DIY video monitoring system, Node.js, Raspberry Pi

DIY video monitoring system – Part IV Video streaming using MJPEG

Now that we know how to serve single images from our Raspberry Pi Camera, it is time to do some video streaming. To make this happen, we’re going to use the MJPEG video format.

If you haven’t seen my previous posts on DIY video monitoring system, I strongly encourage you read them first as some bits of the code below are coming from them.

MJPEG

Before we start modifying our code, let’s quickly talk about MJPEG. M-JPEG, or Motion JPEG, is a video compression format, where each video frame is compressed as a JPEG image. It is a widely supported format, often used by video capturing devices like webcams or IP cameras. What interests us mostly, is the fact that it’s natively supported by modern web browser (Chrome, Firefox, Safari, Edge) so no additional plugins are required to play it back in one of them.

When streaming MJPEG over HTTP, we start with a GET request from the client browser and in response, we get a bunch of headers that tell the browser how to handle it. Most notable response headers are:

  • Content-Type: multipart/x-mixed-replace;boundary="<boundary_name>"
    It’s a special mime-type content type header that tells the client to expect the response to consist of multiple parts, delimited by the boundary equal to <boundary_name>.
  • Connection: keep-alive
    This one tells the client to keep the connection open as we’re expecting more data (subsequent frames) to come from the server
  • Cache-Control: no-cache, no-store, max-age=0, must-revalidate
  • Expires: Thu, Jan 01 1970 00:00:00 GMT
  • Pragma: no-cache
    The last three headers are responsible for cache control – in short, we want do disallow browser caching so that the resource loaded with our initial GET request always gets fetched from the server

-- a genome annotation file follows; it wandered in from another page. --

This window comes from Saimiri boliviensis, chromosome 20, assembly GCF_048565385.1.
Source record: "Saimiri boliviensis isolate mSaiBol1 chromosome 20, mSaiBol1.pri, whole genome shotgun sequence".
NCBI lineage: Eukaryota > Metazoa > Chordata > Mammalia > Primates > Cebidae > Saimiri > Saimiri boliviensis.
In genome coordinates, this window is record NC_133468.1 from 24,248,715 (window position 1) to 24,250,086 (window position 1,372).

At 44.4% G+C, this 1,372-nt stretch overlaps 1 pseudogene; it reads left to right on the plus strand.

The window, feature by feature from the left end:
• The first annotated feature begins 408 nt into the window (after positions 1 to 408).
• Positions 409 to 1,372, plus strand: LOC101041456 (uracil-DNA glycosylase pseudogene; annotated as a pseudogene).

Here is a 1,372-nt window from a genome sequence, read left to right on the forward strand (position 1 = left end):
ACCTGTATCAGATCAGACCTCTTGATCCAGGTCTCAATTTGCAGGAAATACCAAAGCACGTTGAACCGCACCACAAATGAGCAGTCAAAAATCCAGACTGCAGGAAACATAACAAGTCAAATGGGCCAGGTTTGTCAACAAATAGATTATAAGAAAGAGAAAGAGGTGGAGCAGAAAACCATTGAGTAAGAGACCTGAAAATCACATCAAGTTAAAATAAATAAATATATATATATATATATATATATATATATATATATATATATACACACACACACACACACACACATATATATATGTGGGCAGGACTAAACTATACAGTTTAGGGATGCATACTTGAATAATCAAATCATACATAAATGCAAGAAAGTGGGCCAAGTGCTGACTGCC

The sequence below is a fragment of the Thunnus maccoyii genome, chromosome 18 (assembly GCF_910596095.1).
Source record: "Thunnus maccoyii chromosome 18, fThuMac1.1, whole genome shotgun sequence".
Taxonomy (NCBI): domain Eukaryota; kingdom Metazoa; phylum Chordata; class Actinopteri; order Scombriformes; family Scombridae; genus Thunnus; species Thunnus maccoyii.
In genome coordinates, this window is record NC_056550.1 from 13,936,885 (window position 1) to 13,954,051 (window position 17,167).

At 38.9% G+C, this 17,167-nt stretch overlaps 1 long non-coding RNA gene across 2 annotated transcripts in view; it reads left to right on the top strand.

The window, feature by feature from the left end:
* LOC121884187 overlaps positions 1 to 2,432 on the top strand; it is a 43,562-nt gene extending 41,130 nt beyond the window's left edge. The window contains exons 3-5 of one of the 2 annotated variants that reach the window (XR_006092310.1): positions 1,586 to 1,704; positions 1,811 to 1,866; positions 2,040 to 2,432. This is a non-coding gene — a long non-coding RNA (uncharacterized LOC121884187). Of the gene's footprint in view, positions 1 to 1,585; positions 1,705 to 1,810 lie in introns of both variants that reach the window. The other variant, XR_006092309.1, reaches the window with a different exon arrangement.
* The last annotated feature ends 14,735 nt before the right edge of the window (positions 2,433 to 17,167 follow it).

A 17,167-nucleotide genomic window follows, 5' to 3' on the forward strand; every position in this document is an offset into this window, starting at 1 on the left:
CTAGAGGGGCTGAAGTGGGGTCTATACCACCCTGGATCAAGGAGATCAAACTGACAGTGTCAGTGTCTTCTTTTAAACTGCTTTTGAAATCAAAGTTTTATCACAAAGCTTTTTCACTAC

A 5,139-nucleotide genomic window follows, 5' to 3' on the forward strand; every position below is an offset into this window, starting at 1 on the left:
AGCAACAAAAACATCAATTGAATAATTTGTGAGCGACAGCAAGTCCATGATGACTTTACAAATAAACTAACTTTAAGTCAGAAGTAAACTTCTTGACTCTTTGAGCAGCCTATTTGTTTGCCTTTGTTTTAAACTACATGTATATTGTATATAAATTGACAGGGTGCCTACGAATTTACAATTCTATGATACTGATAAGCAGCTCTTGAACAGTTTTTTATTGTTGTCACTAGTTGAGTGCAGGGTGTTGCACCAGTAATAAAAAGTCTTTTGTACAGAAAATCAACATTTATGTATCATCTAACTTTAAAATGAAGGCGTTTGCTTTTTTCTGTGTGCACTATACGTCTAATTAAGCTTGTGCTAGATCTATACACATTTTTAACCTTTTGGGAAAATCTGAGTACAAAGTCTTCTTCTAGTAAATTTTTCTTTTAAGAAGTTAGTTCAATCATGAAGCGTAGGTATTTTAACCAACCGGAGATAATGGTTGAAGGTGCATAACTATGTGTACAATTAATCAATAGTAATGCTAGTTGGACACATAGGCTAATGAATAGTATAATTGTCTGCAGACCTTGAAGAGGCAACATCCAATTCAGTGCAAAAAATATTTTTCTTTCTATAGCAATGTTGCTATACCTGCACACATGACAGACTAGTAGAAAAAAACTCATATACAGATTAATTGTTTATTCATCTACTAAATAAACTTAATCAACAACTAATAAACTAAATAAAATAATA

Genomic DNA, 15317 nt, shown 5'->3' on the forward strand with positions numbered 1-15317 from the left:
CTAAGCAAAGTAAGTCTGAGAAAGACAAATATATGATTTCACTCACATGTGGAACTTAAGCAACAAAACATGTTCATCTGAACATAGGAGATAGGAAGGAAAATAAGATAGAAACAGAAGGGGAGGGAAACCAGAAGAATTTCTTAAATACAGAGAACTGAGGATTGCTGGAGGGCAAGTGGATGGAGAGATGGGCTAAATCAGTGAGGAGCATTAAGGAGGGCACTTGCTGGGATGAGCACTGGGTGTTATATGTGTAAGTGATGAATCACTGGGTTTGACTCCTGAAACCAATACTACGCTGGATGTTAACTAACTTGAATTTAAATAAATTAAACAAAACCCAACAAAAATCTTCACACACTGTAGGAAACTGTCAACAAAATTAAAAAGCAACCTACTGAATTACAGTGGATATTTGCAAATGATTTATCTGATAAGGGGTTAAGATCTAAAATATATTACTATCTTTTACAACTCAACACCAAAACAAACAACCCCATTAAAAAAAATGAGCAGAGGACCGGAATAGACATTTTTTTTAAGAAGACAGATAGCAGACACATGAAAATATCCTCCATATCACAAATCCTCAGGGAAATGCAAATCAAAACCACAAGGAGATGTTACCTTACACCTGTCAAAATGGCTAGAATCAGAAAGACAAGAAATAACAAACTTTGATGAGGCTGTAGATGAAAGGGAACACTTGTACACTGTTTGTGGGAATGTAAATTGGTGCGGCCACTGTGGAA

Once the connection is established, the server starts providing subsequent frames:

Each chunk (frame) starts with the boundary marker, Content-Type header, Content-Length header and the content itself. Chunks can also be extended with some additional headers, like frame dimensions or timestamps.

The streaming will continue until one of the sides closes the connection.

Something, that may have caught your eye is the fact that we don’t see any information about the video frame rate. Strange, isn’t it?

In fact it is one of MJPEG’s advantages – as the server keeps feeding the viewers with frames as soon as there are new ones, it can adapt the frame rate to e.g. low light conditions, where taking each frame may take more time.

Implementation

Let’s head back to our refactored script from the previous post. This time we only need to modify the server part as our camera code is smart enough to handle concurrent capture calls thanks to the Promises.

In the server script – capture.js – we need to define the boundary to be used in MJPEG stream:

Now, we need to update the callback passed to http.createServer.

We’ll start with replacing static.jpg with live.jpg in our HTML template, so that the main page will serve our live stream:

Next, we’ll create a new if statement that will handle requests to /live.jpg. Let’s have a look at the code first:

We start with writing all the headers mentioned in the previous chapter:

Notice we’re using an ES2015 template string to pass the boundary constant value to the content-type header.

Next, we bind a listener to response’s close event. Once the connection closes, e.g. the client disconnects, we need to finish the response using the res.end() method.

Then we define a loop() function that captures the frame using our camera instance and responds with a frame once the capture promise fulfills. Before we do that, though, we check if the response hasn’t finished in the meantime. If so, then there is no point in proceeding further with the script. Finally, after 50 milliseconds, we execute the loop() function once more to serve another frame.

In case when our promise gets rejected, we respond with 500 Server error and finish the response.

Finally, we execute the loop() function for the first time to kicking off the streaming.

And here’s how it looks in the browser:

Summary

In this post we’ve learned:

  • what MJPEG format is and how it works
  • how to stream MJPEG video using Node.js

The complete code used in this post can be found in my Github repository.

In the next post we’re going to do something different – we’ll use Node.js to control a servo via Raspberry Pi’s GPIOs.

See you next time!

by Greg

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